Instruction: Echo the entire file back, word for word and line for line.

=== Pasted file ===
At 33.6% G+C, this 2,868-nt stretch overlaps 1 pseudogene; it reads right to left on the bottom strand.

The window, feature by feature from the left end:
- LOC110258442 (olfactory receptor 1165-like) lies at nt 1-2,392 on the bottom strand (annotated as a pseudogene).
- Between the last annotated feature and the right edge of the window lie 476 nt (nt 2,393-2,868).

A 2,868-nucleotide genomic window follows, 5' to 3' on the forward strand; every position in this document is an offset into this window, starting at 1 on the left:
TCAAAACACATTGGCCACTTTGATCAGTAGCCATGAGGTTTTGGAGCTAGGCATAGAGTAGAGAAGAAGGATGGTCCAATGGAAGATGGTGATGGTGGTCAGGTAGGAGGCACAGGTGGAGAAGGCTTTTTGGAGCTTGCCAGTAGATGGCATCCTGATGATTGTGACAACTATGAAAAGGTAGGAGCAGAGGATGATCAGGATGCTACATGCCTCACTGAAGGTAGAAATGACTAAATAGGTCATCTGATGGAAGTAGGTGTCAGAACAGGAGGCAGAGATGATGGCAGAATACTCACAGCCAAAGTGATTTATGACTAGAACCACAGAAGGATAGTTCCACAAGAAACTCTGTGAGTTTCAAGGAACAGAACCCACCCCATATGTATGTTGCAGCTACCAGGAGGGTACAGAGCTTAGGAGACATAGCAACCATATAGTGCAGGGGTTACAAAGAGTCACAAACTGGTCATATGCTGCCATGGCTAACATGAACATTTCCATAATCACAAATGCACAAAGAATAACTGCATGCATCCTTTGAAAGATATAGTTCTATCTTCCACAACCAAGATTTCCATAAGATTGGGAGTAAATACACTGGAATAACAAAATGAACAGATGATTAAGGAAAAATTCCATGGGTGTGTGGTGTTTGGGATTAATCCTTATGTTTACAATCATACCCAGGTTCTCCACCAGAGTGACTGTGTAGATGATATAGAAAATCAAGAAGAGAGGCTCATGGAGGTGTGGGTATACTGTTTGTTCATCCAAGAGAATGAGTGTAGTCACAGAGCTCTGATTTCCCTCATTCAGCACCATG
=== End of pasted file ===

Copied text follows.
At 33.6% G+C, this 2,868-nt stretch overlaps 1 pseudogene; it reads right to left on the bottom strand.

The window, feature by feature from the left end:
- LOC110258442 (olfactory receptor 1165-like) lies at nt 1-2,392 on the bottom strand (annotated as a pseudogene).
- Between the last annotated feature and the right edge of the window lie 476 nt (nt 2,393-2,868).

A 2,868-nucleotide genomic window follows, 5' to 3' on the forward strand; every position in this document is an offset into this window, starting at 1 on the left:
TCAAAACACATTGGCCACTTTGATCAGTAGCCATGAGGTTTTGGAGCTAGGCATAGAGTAGAGAAGAAGGATGGTCCAATGGAAGATGGTGATGGTGGTCAGGTAGGAGGCACAGGTGGAGAAGGCTTTTTGGAGCTTGCCAGTAGATGGCATCCTGATGATTGTGACAACTATGAAAAGGTAGGAGCAGAGGATGATCAGGATGCTACATGCCTCACTGAAGGTAGAAATGACTAAATAGGTCATCTGATGGAAGTAGGTGTCAGAACAGGAGGCAGAGATGATGGCAGAATACTCACAGCCAAAGTGATTTATGACTAGAACCACAGAAGGATAGTTCCACAAGAAACTCTGTGAGTTTCAAGGAACAGAACCCACCCCATATGTATGTTGCAGCTACCAGGAGGGTACAGAGCTTAGGAGACATAGCAACCATATAGTGCAGGGGTTACAAAGAGTCACAAACTGGTCATATGCTGCCATGGCTAACATGAACATTTCCATAATCACAAATGCACAAAGAATAACTGCATGCATCCTTTGAAAGATATAGTTCTATCTTCCACAACCAAGATTTCCATAAGATTGGGAGTAAATACACTGGAATAACAAAATGAACAGATGATTAAGGAAAAATTCCATGGGTGTGTGGTGTTTGGGATTAATCCTTATGTTTACAATCATACCCAGGTTCTCCACCAGAGTGACTGTGTAGATGATATAGAAAATCAAGAAGAGAGGCTCATGGAGGTGTGGGTATACTGTTTGTTCATCCAAGAGAATGAGTGTAGTCACAGAGCTCTGATTTCCCTCATTCAGCACCATG